MacKinnon lab charts the anatomy of three molecular channels

Using a state-of-the-art imaging technology in which molecules are deep frozen, scientists in Roderick MacKinnon’s lab at Rockefeller University have reconstructed in unprecedented detail the three-dimensional architecture of three channels that provide a path for specific types of ions to travel...

Biophysicist Gregory M. Alushin receives White House honor for early career scientists

Gregory M. Alushin, assistant professor and head of the Laboratory of Structural Biophysics and Mechanobiology, has been chosen by President Obama as one of 102 researchers to receive the Presidential Early Career Award for Scientists and Engineers, the highest honor given by the U.S. government ...

New molecular map reveals how cells spew out potassium

New research from Roderick MacKinnon's Laboratory of Molecular Neurobiology and Biophysics at The Rockefeller University has determined, for the first time, the complete structure of an ion channel that plays an important role in cellular electrical signaling by sending potassium ions out of the ...

Pels Family Center for Biochemistry and Structural Biology receives new $10 million grant

by Alexandra MacWade, assistant editor A new $10 million endowment gift made by the Donald A. Pels Charitable Trust will provide ongoing support for the university’s chemical and structural biologists through the Pels Family Center for Biochemistry and Structural Biology. Mr. Pels, who was a Roc...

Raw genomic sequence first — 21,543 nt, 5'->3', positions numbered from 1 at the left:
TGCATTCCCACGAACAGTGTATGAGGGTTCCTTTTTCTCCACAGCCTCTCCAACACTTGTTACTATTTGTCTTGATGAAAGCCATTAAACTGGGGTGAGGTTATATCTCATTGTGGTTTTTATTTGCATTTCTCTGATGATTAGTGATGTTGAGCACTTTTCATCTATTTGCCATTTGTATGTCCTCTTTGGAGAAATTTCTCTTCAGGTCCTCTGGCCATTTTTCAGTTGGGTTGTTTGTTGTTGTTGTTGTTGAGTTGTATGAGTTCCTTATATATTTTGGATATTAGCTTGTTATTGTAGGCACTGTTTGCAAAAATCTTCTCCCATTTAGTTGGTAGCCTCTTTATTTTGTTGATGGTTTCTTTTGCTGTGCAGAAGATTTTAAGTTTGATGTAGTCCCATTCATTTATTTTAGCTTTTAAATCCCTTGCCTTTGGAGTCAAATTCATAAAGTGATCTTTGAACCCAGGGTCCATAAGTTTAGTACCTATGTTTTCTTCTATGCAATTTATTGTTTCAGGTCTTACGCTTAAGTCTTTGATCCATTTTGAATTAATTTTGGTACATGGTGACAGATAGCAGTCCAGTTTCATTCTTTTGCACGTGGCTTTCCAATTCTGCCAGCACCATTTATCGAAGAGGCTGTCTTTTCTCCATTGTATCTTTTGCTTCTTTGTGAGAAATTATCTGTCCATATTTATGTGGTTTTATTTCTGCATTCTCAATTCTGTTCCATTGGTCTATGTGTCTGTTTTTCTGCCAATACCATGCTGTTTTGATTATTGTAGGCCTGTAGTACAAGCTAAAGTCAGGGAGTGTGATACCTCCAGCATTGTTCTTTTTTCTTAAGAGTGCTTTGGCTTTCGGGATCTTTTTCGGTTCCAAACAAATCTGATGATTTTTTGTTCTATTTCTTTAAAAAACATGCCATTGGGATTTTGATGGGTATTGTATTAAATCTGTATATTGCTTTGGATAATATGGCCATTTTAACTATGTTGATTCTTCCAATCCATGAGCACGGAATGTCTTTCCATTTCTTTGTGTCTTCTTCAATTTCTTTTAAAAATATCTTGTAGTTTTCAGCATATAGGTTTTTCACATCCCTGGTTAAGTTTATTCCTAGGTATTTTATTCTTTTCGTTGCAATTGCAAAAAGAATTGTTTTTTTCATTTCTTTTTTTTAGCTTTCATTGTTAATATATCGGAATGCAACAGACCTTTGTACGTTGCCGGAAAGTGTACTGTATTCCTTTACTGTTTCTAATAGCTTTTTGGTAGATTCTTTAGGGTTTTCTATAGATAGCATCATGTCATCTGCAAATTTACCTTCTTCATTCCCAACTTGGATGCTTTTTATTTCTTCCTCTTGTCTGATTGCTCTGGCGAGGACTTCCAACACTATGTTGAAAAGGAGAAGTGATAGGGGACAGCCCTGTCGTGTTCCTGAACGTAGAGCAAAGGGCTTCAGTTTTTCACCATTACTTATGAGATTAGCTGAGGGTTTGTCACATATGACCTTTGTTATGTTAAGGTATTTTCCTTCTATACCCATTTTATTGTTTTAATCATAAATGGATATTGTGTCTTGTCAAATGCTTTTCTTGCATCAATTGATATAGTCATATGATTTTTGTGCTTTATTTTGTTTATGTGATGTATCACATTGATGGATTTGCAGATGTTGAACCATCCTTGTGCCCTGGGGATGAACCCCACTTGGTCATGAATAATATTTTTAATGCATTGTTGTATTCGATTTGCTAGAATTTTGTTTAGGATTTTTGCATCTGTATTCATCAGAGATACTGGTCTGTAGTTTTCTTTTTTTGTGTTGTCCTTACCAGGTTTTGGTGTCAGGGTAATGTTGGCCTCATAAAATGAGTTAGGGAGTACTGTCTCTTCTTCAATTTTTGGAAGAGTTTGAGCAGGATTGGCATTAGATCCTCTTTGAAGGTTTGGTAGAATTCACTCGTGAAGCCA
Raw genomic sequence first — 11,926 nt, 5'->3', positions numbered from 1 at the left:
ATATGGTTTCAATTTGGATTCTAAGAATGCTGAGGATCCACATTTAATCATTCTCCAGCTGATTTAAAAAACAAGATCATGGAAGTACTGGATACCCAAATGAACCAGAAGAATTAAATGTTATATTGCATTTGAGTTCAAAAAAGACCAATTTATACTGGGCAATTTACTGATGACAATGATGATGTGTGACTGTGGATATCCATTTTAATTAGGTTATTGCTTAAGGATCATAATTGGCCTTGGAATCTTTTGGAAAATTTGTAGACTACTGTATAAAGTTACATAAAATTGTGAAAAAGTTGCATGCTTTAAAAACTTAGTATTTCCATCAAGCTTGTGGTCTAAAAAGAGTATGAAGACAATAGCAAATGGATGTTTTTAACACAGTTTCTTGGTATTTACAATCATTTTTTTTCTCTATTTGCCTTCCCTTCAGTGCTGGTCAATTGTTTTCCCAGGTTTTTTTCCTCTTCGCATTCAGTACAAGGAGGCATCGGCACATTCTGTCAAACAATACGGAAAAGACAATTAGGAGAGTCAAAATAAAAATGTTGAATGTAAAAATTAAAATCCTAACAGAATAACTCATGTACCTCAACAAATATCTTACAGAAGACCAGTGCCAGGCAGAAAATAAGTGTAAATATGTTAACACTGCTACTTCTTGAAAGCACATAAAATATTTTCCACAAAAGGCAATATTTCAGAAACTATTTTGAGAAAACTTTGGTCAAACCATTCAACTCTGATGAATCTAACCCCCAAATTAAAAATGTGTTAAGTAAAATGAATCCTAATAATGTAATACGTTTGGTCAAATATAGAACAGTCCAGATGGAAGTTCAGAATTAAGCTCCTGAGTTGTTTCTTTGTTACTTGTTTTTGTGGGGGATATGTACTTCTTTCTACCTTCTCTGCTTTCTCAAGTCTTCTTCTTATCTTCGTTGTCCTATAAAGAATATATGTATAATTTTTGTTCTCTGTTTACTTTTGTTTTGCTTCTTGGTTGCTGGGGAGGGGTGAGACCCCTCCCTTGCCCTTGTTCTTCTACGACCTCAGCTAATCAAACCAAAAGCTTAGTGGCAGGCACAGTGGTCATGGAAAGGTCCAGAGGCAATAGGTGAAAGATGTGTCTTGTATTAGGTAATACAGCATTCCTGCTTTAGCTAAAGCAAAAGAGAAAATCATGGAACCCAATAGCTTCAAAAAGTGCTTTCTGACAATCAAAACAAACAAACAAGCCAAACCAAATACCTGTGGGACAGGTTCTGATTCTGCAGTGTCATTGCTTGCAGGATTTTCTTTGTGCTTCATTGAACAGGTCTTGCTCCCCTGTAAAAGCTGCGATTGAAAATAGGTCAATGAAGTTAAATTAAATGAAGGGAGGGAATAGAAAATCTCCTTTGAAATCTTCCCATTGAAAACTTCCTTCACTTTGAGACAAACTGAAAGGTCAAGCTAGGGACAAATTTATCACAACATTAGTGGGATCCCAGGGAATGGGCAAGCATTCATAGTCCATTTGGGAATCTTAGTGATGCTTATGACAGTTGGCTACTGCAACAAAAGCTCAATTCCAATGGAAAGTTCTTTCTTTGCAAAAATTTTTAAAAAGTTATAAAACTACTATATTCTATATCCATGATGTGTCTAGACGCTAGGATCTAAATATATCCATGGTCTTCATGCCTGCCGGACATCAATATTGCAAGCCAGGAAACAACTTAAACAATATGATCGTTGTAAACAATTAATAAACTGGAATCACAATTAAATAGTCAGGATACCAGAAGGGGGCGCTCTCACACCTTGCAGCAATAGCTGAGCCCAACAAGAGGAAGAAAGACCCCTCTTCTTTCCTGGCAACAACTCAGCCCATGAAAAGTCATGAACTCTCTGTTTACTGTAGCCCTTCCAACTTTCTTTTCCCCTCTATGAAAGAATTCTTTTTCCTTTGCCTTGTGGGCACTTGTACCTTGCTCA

New structure shows how cells assemble protein-making machinery

Scientists at The Rockefeller University have created the most detailed three-dimensional images to date of an important step in the process by which cells make the nano-machines responsible for producing all-important protein. The results, described December 15 in Science, are prompting the rese...

First structural map of the cystic fibrosis protein sheds light on how mutations cause disease

Rockefeller scientists have created the first three-dimensional map of the protein responsible for cystic fibrosis, an inherited disease for which there is no cure. This achievement, described December 1 in Cell, offers the kinds of insights essential to better understanding and treating this oft...

Survey of New York City soil uncovers medicine-making microbes

Microbes have long been an invaluable source of new drugs. And to find more, we may have to look no further than the ground beneath our feet. Researchers at The Rockefeller University have shown that the dirt beneath New York City teems with our tiny allies in the fight against disease. In soil c...